Wednesday, May 1, 2013

The Chocolate Money, by Ashley Prentice Norton

There have been some hideous mothers in literature, and Tabitha "Babs" Ballentyne, chocolate heiress and mother of Bettina, emerges near the top of that heap. The first part of the book takes place when Bettina, the narrator, is 11.  Babs subjects Bettina to continual verbal abuse; poses nude with an equally unclothed  Bettina on her lap for their annual Christmas card; shares a creepy level of information about her sex life; slaps Bettina (as she bleeds from a head wound that will require 15 stitches to close) when she falls down the stairs while dressed in high heels and performing an inappropriate dance routine to entertain guests at one of Babs' high-concept parties; forces Bettina to walk  into the church during the funeral of Babs' married lover and place a bouquet of white roses on his casket. . . . you get the picture. Desperate for someone to love and approve of her, Bettina gets what affection she can from the family's cook and her mother's lover Mac, who unfortunately dies in a car crash.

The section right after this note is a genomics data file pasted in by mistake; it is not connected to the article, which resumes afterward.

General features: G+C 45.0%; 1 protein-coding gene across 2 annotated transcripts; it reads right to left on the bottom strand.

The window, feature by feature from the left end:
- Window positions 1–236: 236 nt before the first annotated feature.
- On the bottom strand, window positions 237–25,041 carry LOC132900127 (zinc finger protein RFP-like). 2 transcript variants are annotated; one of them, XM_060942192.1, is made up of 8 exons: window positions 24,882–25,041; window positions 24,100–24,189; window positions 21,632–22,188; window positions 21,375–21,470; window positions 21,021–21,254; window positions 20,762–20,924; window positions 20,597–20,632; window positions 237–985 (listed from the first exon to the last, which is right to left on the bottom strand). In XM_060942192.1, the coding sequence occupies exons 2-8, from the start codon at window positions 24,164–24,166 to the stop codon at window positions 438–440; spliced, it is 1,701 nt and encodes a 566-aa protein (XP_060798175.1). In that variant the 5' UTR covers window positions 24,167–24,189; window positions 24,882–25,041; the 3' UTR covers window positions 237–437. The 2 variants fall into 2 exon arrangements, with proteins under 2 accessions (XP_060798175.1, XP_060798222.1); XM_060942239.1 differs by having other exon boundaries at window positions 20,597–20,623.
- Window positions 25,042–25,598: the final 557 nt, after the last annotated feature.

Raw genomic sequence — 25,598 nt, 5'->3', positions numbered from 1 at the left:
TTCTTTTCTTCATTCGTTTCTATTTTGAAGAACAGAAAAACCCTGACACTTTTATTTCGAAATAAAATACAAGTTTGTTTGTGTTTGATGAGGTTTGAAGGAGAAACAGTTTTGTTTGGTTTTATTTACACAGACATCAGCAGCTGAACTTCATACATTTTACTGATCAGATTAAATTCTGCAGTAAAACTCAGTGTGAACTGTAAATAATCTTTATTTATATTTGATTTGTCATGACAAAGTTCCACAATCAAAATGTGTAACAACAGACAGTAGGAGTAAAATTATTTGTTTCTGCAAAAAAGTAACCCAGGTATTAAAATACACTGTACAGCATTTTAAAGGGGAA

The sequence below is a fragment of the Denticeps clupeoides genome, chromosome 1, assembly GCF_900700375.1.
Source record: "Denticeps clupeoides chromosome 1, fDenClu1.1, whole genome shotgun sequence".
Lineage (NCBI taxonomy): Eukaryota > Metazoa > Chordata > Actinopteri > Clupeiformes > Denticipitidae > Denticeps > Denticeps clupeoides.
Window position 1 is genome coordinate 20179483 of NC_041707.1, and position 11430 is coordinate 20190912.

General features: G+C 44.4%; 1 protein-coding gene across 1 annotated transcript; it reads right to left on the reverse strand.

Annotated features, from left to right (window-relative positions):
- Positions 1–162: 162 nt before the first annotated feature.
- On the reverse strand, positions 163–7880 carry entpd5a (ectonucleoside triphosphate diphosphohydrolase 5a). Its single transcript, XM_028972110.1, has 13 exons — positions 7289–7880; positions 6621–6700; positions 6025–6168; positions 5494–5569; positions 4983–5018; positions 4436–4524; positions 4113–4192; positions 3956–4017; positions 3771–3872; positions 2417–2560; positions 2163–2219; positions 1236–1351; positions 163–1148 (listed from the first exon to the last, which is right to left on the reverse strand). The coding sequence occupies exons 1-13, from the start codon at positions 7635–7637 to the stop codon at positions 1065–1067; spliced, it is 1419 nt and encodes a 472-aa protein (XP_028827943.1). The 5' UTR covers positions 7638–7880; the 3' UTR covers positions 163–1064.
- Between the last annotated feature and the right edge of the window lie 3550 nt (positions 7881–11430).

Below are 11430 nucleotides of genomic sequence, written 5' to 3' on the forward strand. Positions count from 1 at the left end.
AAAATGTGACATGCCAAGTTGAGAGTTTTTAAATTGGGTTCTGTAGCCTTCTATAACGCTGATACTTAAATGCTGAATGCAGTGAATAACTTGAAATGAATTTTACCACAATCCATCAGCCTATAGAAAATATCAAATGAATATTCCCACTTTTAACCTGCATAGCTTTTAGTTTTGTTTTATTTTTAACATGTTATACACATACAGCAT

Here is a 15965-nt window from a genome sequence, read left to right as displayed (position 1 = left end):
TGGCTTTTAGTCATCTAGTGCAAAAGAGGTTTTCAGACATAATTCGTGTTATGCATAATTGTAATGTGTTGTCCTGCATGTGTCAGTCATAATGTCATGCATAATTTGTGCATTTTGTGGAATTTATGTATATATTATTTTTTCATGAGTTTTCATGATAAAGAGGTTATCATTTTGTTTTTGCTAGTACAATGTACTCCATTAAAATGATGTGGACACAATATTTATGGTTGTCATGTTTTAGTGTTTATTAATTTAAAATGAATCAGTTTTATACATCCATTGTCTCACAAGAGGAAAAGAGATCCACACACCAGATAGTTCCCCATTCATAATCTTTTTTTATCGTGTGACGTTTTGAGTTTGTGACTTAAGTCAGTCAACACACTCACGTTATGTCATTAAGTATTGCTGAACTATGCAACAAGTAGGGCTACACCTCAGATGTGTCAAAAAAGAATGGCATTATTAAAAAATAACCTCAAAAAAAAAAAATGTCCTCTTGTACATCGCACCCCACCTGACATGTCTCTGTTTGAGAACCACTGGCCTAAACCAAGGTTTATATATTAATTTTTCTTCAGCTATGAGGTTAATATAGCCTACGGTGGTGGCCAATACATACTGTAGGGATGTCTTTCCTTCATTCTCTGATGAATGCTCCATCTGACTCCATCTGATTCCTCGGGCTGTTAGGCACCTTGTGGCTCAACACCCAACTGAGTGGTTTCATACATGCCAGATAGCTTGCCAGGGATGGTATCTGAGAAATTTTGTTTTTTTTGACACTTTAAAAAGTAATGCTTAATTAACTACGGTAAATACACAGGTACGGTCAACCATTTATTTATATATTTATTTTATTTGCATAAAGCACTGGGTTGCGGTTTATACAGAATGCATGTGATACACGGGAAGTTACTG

In the second part of the book, Bettina is a high school sophomore shipped off to boarding school. There, she falls into a sadomasochistic relationship with an "outsider" boy. When she discovers that her housemate's boyfriend "Cape" is Mac's son, she pursues him as well. Her sexual exploits produce disastrous results. In the last section of the book, Bettina is an adult, working at a literary magazine and trying to build a meaningful life for herself.

I listened to the audio version of the book, narrated by Tavia Gilbert, who gives Babs a voice well suited to her personality. In the second section of the book, she provides a disturbing twist by making the maturing Bettina's voice sound a bit  like her mother's.  With her disastrous sexual acting out and her new Babsesque voice, we cannot help wondering if she is destined to become as despicable as her mother.

This book is definitely not for everyone, with its explicit sex scenes in which Bettina is often being debased and its equally disturbing depiction of an abusive parent. As I was listening to it, I often thought that Babs was such an awful person that she was not believable and I wondered if the author was trying to be funny--but to me there was nothing comic about a child being subjected to this kind of parenting. When I read that the author's life has a number of similarities to Bettina's, I found myself cringing. Yet I kept listening to the book because I cared what happened to Bettina.

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